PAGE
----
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Bowie's Bournemouth impact

The Thin White Duke to Major Tom, Ziggy Stardust to the authentic David Bowie. The man born Davy Jones in 1947 has been through a variety of personas each one showcasing his brilliance and individuality as not just a ground-breaking musician but also as an experimental artist with intense shock factor.


It was in Bournemouth that the late Bowie was born. Of course this is somewhat of an exaggeration as he would have been 18 at the time but the now prestigious Bowie persona was broadcast to the press during an interview with the Bournemouth Times during 1965. He then declared he would be dropping his birth name of Davy Jones for something more colourful and eccentric. This allowed Bournemouth to hold the trophy as being the proud bearers of this important news. It was later discovered that the name change was brought on by his desire to not be mistaken for the Monkey’s member Davy Jones but his fans will always remember him as David Bowie; one of the most influential members of the music scene since he walked into our lives in 1962. Prior to his David Bowie transformation, Davy Jones and The Lower Thirds burst onto the scene in 1965, gaining a residency on Fridays and Saturdays at The Bournemouth Pavilion throughout the summer. He went on to play a variety of shows in different bands including Davy Jones and The Manish Boys and Davy Jones and The Buzz before breaking off to follow his path as a solo artist.

In 1973 Bowie played Boscombe’s Winter Gardens for the pricey sum of £1.10 on his Ziggy Stardust/Aladdin Sane tour. The BBC documented it in a short film including interviews with Bowie himself, including clips of him methodically applying his distinctive face paint. A post on Facebook shows the warmth people who saw him play felt for him as Linda Anstov says: “Amazing concert, Bowie as Ziggy was spectacular, one of the best artists ever, he will be so sadly missed.” Another attendee Mark Austin also spoke fondly of the show saying: “David Bowie. Ay 25th 1973, Bournemouth Winter Gardens. The first and greatest concert I saw or will ever see.”

Jools Carlton, a woman who had the pleasure to meet Bowie during his Ziggy Stardust years also spoke of him with fond memories: “I was introduced to him while working for his promoter on the Ziggy tour. We shared some wild times but he was always charming and very thoughtful. He will live on through his music.”

With every era-driven alteration, Bowie changed the momentum of what was going on around him. From discussions of his sexuality to the abrupt retirement of his alter ego Ziggy Stardust in July 1973, Bowie pioneered the glam rock genre alongside artists such as Mark Bolan and Brian Eno. Eno released a statement discussing the death of one of his oldest friends: “David’s death came as a complete surprise, as did nearly everything else about him. I feel a huge gap now.”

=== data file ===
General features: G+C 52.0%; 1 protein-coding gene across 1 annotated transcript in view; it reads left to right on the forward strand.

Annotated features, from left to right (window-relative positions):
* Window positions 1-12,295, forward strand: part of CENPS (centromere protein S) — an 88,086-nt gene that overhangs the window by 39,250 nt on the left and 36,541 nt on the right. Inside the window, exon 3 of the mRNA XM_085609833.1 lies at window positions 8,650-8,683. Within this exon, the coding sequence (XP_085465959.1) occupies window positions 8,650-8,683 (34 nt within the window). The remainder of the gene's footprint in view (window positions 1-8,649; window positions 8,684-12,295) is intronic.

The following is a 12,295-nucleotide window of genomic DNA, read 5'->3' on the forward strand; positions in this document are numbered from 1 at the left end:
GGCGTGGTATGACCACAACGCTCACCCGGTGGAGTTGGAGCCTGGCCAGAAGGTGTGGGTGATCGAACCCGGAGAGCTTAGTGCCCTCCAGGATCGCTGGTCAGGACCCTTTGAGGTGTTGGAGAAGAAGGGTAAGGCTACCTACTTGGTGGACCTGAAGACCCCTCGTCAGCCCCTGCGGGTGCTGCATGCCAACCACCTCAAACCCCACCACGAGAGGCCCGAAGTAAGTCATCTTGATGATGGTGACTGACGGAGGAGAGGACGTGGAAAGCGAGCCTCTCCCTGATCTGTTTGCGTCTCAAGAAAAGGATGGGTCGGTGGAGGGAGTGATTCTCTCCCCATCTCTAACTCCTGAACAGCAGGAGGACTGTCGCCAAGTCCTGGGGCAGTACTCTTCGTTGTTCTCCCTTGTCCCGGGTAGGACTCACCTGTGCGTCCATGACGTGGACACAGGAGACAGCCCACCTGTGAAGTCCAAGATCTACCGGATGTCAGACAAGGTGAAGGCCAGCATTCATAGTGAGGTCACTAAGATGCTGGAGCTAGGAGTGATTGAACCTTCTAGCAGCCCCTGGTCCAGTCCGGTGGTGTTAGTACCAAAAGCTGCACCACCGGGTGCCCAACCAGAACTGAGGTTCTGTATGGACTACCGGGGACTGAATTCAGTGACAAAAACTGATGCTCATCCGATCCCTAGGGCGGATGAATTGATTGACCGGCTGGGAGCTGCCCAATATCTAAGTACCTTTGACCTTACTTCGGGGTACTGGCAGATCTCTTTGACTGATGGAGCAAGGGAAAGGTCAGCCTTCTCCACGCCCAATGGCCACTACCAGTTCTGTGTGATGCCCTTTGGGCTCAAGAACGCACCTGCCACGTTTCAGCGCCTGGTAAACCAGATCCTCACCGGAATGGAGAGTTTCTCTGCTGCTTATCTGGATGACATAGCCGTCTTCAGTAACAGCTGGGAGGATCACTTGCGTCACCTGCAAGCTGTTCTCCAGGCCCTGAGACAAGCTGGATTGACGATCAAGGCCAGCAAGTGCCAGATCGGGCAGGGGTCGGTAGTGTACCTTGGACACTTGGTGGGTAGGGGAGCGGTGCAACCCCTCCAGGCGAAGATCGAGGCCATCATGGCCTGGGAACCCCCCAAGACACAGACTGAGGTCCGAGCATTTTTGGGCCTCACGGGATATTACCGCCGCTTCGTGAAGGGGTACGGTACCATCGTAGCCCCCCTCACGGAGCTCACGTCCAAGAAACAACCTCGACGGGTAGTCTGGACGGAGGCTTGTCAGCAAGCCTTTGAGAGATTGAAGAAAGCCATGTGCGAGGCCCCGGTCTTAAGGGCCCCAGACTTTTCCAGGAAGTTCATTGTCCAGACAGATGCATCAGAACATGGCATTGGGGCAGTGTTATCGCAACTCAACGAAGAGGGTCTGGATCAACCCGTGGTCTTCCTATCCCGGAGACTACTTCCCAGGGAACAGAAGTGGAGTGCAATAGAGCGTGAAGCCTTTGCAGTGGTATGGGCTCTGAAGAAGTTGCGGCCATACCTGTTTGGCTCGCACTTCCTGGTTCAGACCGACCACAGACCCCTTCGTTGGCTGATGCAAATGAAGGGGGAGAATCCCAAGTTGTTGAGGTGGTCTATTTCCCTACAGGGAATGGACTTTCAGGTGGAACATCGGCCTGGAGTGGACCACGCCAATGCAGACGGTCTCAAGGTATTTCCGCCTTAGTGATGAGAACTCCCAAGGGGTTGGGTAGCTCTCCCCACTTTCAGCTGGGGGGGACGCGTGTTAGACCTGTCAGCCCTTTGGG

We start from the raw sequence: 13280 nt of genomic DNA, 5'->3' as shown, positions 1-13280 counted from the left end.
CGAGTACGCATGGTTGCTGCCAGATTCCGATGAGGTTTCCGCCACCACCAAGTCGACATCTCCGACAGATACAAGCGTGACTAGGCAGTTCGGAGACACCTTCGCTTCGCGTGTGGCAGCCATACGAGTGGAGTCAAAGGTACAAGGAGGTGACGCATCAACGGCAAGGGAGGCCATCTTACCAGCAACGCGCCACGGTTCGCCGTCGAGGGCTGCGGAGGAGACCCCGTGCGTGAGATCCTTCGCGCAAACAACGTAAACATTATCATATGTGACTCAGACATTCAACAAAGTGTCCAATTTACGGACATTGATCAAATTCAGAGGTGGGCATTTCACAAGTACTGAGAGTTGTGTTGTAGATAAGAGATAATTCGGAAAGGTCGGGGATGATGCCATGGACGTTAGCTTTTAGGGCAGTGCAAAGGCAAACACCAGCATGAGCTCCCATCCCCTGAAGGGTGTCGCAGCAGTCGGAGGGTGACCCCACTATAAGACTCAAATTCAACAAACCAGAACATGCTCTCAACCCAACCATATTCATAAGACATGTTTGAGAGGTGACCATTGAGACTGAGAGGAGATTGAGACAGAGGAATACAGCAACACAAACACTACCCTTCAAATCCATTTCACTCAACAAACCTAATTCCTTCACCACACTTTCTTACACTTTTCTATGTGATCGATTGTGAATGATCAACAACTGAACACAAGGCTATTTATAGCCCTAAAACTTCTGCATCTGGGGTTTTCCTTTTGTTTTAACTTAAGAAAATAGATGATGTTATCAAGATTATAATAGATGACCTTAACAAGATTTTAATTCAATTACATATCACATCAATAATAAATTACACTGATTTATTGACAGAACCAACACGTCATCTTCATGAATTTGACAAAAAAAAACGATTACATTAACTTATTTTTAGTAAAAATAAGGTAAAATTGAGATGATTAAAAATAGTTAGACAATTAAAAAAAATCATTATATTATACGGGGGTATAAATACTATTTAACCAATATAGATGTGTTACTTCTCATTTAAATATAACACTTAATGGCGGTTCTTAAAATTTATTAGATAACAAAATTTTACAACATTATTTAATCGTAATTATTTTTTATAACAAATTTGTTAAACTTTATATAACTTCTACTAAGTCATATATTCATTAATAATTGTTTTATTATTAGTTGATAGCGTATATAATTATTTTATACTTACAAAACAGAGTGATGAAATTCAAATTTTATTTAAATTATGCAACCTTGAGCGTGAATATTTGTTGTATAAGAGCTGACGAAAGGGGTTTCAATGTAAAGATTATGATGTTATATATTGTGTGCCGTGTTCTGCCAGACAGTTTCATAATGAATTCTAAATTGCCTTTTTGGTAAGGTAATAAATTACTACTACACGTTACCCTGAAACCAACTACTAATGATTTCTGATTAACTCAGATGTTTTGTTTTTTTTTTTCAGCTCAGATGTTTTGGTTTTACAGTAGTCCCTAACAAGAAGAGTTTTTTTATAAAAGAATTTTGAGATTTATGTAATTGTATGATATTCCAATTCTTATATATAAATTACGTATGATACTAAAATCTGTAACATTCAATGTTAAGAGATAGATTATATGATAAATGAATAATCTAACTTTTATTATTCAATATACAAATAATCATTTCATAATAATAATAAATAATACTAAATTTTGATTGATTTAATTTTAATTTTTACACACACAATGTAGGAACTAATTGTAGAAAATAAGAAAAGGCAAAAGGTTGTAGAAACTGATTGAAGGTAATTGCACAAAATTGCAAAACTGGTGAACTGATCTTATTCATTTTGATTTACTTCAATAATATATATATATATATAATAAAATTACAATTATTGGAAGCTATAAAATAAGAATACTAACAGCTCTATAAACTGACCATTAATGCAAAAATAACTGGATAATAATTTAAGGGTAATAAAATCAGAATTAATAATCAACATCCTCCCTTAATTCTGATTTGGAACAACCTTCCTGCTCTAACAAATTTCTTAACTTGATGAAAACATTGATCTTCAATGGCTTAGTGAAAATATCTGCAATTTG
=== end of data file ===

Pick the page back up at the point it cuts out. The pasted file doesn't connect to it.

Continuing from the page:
“His death was no different from his life – a work of art.” These were words surrounded by sorrow from Tony Visconti on his Facebook page, the producer of Bowie’s last album Blackstar. “He made Blackstar for us, his parting gift.”

‘Look up here, I’m in heaven’ sings Bowie, on his last single release Lazarus, ‘look up here, man, I’m in danger!’ These poignant words give his adoring fans new and old something to hold onto, as the album is almost theatrical, a last momentous gift to the audience who have clung onto his every inspirational word.

With Bowie’s death being so prominent, tributes and vigils are being arranged across the country. On Monday evening a street party in Brixton paid homage to Bowie singing his greatest hits into the early hours of the morning. Weymouth pavilion are planning their own tribute concert to raise funds for Cancer Research with acts including The Bowie Experience.

Alongside his contribution to music his film career spans across 22 different roles. Twitter user Jason Gault said: “I was insanely inspired by David Bowie whether it was his music or his acting. He was a legend for sure.”  His most famous roles included The Man Who Fell to Earth, Labyrinth; in which he played the devilish Goblin King and Zoolander, starring as himself as a judge as part of a fashion show.

His fashion, much like his music and alter egos, was eccentric and full of character, turning David Bowie into an inspirational wonderment in the clothing department. During the 2013 exhibition David Bowie is… at London’s Victoria and Albert Gallery, his garments ranging from the Ziggy Stardust days right through to the Thin White Duke were on display, showcasing the diversity of his personas on and off the stage.

Regardless of whether you listened to his music, watched his films or only saw him fleetingly out of the corner of your eye, David Bowie shaped a variety of the artists people listen to today. Within the 4.3 million tweets about the loss, celebrities displayed their sadness after the announcement.

Infamous for referring to himself as the ‘greatest living rock star,’ Kanye West tweeted his feelings about the loss of Bowie: “David Bowie was one of my most important inspirations, so fearless, so creative, he gave us magic for a lifetime.” Alongside West, Lorde, Ricky Gervais and Nile Rodgers all made reference to the impact Bowie had on their lives.

From the shock factor of Ziggy to the professionalism of Bowie as a separate entity, he created a legacy like no other. With an audience of five to 95 year olds his music and inspiration will live on forever through the influence he has had on some of the most famous of artists. From Bournemouth to London he has left a trail of memories and kept the media on the edge of their seats throughout. In the words of JK Rowling: “I wish he could have stayed on earth longer.”